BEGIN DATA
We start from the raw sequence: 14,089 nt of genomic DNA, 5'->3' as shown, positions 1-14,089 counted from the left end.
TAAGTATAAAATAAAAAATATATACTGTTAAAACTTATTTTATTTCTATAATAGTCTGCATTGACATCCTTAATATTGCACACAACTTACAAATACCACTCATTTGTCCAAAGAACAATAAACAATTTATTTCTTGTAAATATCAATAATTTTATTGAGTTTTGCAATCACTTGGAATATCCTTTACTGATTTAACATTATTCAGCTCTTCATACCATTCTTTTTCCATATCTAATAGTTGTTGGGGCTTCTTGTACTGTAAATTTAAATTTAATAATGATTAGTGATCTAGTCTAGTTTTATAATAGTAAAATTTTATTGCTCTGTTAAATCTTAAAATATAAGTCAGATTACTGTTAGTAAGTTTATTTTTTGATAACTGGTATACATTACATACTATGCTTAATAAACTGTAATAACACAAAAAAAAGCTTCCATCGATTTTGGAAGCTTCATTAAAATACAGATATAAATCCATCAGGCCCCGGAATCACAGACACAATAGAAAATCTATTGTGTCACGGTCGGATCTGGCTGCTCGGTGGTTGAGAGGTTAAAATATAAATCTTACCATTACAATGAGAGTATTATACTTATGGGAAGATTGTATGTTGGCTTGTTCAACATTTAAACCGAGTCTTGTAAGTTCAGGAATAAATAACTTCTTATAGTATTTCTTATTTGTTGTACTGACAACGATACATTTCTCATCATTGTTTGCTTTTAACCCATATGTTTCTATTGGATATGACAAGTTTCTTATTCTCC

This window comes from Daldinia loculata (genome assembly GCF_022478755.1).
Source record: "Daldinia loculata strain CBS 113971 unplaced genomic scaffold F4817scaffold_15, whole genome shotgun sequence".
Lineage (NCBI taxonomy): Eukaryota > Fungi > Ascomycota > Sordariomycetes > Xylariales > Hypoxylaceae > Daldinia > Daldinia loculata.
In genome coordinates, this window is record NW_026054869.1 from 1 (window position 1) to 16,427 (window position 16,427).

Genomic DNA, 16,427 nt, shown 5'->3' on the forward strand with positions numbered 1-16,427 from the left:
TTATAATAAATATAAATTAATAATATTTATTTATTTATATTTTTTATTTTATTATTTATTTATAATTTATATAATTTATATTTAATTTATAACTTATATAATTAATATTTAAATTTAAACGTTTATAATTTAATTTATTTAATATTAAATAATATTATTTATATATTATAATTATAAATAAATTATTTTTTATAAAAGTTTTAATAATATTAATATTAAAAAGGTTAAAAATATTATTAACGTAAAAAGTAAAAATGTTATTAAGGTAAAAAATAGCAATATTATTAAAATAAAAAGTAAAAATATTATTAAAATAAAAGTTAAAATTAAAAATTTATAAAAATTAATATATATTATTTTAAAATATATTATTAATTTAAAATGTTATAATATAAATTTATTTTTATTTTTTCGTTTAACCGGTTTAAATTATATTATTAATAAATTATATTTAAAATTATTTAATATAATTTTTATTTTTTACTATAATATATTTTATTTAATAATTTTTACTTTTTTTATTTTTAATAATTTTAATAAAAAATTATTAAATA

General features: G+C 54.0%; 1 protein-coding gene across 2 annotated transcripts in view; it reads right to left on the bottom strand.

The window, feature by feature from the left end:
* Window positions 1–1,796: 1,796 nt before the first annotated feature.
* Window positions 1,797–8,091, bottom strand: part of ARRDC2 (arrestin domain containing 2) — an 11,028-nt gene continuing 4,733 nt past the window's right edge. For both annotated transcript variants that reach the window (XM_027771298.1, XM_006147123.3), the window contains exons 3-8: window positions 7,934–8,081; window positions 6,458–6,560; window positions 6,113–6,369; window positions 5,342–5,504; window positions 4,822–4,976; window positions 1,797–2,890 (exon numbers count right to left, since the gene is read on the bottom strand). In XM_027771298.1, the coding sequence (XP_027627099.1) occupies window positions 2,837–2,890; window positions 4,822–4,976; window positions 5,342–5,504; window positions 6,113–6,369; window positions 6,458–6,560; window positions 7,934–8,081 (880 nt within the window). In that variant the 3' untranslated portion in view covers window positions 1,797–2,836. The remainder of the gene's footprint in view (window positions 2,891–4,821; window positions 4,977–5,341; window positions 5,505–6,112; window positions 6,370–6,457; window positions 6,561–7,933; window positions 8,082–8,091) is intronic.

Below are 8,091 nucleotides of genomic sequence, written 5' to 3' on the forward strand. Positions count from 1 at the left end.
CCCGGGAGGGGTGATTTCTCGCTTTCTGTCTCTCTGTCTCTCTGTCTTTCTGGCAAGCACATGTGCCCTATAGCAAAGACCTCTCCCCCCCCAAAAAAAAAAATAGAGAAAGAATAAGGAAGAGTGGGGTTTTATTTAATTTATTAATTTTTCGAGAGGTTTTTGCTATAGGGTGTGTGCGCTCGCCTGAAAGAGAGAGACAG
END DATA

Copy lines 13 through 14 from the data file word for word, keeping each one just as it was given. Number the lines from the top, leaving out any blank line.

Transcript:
Below are 8,091 nucleotides of genomic sequence, written 5' to 3' on the forward strand. Positions count from 1 at the left end.
CCCGGGAGGGGTGATTTCTCGCTTTCTGTCTCTCTGTCTCTCTGTCTTTCTGGCAAGCACATGTGCCCTATAGCAAAGACCTCTCCCCCCCCAAAAAAAAAAATAGAGAAAGAATAAGGAAGAGTGGGGTTTTATTTAATTTATTAATTTTTCGAGAGGTTTTTGCTATAGGGTGTGTGCGCTCGCCTGAAAGAGAGAGACAG